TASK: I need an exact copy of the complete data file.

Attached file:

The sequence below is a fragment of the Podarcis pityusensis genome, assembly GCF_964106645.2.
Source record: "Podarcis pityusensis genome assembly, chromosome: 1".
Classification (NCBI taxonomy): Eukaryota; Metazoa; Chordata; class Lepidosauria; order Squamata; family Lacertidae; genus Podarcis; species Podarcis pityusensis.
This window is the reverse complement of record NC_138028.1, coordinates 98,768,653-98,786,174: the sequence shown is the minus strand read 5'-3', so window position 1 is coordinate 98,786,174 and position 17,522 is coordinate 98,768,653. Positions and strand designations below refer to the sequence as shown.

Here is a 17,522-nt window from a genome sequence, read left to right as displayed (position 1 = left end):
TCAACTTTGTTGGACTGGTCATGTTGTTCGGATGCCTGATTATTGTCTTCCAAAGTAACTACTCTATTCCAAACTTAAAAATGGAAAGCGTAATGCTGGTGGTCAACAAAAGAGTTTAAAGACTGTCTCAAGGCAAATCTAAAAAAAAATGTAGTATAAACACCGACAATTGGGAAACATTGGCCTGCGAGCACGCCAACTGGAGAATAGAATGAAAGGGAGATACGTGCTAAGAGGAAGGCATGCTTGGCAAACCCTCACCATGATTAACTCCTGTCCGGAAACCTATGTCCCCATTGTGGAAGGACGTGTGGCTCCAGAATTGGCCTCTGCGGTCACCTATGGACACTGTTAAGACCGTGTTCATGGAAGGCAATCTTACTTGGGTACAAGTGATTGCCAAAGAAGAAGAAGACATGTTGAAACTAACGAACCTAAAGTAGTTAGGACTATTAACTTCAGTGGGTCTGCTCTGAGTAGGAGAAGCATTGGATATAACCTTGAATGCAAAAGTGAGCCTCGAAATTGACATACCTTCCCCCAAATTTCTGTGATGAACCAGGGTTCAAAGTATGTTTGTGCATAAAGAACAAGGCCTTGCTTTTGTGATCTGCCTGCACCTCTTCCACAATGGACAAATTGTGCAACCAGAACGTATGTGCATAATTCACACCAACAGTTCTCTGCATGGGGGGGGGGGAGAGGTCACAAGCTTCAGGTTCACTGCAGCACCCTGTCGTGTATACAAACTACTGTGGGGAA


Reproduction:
The sequence below is a fragment of the Podarcis pityusensis genome, assembly GCF_964106645.2.
Source record: "Podarcis pityusensis genome assembly, chromosome: 1".
Classification (NCBI taxonomy): Eukaryota; Metazoa; Chordata; class Lepidosauria; order Squamata; family Lacertidae; genus Podarcis; species Podarcis pityusensis.
This window is the reverse complement of record NC_138028.1, coordinates 98,768,653-98,786,174: the sequence shown is the minus strand read 5'-3', so window position 1 is coordinate 98,786,174 and position 17,522 is coordinate 98,768,653. Positions and strand designations below refer to the sequence as shown.

Here is a 17,522-nt window from a genome sequence, read left to right as displayed (position 1 = left end):
TCAACTTTGTTGGACTGGTCATGTTGTTCGGATGCCTGATTATTGTCTTCCAAAGTAACTACTCTATTCCAAACTTAAAAATGGAAAGCGTAATGCTGGTGGTCAACAAAAGAGTTTAAAGACTGTCTCAAGGCAAATCTAAAAAAAAATGTAGTATAAACACCGACAATTGGGAAACATTGGCCTGCGAGCACGCCAACTGGAGAATAGAATGAAAGGGAGATACGTGCTAAGAGGAAGGCATGCTTGGCAAACCCTCACCATGATTAACTCCTGTCCGGAAACCTATGTCCCCATTGTGGAAGGACGTGTGGCTCCAGAATTGGCCTCTGCGGTCACCTATGGACACTGTTAAGACCGTGTTCATGGAAGGCAATCTTACTTGGGTACAAGTGATTGCCAAAGAAGAAGAAGACATGTTGAAACTAACGAACCTAAAGTAGTTAGGACTATTAACTTCAGTGGGTCTGCTCTGAGTAGGAGAAGCATTGGATATAACCTTGAATGCAAAAGTGAGCCTCGAAATTGACATACCTTCCCCCAAATTTCTGTGATGAACCAGGGTTCAAAGTATGTTTGTGCATAAAGAACAAGGCCTTGCTTTTGTGATCTGCCTGCACCTCTTCCACAATGGACAAATTGTGCAACCAGAACGTATGTGCATAATTCACACCAACAGTTCTCTGCATGGGGGGGGGGGAGAGGTCACAAGCTTCAGGTTCACTGCAGCACCCTGTCGTGTATACAAACTACTGTGGGGAA